The tension fracture of the PCFSSs resulted from the destruction of interfiber sintering joints and fiber breaking. If the fiber parameters and the sintering process are strictly controlled, porosity is the decisive factor that influences the number of fiber sintering joints and the tensile properties of PCFSSs. The uniaxial tensile stress-strain curves of PCFSSs with different porosities are shown in Figure 7; here, the sample size was 100 mm × 15 mm × 4 mm. All the PCFSS samples experienced a rapid stage of linear elastic deformation in the initial tension process (illustrated in Figure 7 and its enlarged partial view). Then, without distinct yielding signs, the samples entered the plastic-deformation stage directly. With a further increase in the tension and strain, the stress reached the maximum value, and the testing sample was broken. This was defined as the fracture stage [15, 17]. The tension fracture behavior of the PCFSSs was different from that of traditional plastic materials, including the linear-elastic stage, yielding stage, hardening stage, and necking stage. It was even different from that of ordinary brittle materials because of the prolonged plastic-deformation stage. Comparison of the stress-strain curves of PCFSSs with different porosities revealed that as the PCFSS porosity decreased, the tensile strength increased. When the porosity decreased from 90% to 70%, the tensile strength of the PCFSSs increased from 0.27 to 2.56 MPa. Additionally, as the porosity decreased, the elongation at break increased. In particular, the elongation at break of the PCFSS with 90% porosity was more than 5%. This indicates that PCFSSs with porosities in the 70–90% range possess good ductility. Obviously, the mechanical properties of PCFSSs are determined by their internal organization and structure. As the porosity decreased, more contact regions between the fibers existed in the PCFSS, which not only promoted the formation of sintering joints but also increased the bearing area [33]. These results provide a valuable reference for the design and manufacture of porous metal fiber materials with high strength.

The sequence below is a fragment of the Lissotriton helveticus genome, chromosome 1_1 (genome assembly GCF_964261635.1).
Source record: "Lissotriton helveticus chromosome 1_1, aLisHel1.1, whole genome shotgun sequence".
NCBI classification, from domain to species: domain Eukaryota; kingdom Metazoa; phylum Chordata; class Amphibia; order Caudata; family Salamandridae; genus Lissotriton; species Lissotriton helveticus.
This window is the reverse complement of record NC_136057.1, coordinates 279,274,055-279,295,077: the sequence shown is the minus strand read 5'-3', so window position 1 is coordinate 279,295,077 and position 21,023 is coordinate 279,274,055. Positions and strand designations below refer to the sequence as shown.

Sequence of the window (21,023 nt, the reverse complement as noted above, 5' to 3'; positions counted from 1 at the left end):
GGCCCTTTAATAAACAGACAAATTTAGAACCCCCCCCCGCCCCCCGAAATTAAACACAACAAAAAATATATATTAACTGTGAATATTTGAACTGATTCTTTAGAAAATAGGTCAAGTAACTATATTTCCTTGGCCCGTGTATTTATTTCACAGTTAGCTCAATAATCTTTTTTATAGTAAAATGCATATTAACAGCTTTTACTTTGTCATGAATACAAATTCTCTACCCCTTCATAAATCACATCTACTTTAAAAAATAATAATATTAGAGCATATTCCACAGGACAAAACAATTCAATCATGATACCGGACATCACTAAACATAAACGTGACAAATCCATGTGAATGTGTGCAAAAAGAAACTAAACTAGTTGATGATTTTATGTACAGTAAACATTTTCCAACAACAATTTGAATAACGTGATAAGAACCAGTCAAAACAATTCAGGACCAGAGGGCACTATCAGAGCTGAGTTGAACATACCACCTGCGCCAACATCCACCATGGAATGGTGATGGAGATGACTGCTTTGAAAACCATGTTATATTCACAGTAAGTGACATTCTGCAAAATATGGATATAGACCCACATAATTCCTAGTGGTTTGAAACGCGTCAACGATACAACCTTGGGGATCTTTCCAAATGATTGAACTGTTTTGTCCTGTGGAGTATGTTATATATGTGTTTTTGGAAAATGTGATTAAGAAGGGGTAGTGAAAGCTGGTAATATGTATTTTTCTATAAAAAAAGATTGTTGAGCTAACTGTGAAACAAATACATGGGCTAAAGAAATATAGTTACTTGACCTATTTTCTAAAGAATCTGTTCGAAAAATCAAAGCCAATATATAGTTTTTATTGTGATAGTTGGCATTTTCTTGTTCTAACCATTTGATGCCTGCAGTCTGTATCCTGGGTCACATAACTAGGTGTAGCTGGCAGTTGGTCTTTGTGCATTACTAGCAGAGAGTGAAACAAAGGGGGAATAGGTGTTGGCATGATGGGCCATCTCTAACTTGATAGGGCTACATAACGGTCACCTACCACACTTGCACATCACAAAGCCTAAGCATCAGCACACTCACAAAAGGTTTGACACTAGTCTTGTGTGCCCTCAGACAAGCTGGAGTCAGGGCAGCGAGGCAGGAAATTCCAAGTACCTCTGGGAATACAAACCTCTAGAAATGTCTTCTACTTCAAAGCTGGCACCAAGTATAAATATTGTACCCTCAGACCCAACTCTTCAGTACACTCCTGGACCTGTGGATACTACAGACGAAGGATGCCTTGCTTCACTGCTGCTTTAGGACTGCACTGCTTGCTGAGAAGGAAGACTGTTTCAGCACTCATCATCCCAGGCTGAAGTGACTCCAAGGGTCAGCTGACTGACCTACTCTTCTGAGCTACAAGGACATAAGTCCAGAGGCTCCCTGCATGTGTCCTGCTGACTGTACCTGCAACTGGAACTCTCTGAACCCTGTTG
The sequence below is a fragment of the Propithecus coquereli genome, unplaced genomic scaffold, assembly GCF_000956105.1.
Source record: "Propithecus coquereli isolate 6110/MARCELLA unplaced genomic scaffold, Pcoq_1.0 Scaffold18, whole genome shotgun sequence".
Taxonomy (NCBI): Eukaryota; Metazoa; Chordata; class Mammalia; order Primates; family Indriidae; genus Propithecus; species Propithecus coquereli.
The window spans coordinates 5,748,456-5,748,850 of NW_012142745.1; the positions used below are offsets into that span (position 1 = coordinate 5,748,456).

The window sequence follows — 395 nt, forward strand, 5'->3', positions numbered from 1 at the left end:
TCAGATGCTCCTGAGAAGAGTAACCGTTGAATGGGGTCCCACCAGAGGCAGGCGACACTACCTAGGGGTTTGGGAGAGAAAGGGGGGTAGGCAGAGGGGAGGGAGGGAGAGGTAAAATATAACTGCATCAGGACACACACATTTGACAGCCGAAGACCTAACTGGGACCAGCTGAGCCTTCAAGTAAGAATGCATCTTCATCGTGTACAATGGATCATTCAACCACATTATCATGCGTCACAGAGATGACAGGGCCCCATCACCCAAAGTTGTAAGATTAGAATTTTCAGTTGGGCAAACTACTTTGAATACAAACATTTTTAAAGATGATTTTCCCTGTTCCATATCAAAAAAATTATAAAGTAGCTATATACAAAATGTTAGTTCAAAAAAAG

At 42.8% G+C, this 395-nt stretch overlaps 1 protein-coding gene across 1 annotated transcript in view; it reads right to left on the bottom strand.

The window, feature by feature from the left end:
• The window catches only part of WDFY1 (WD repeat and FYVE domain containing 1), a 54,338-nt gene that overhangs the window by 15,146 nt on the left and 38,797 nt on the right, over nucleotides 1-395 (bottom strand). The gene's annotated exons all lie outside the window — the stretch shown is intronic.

3.4. Uniaxial Tensile Performance of Soldered PCFSSs with the Same Porosity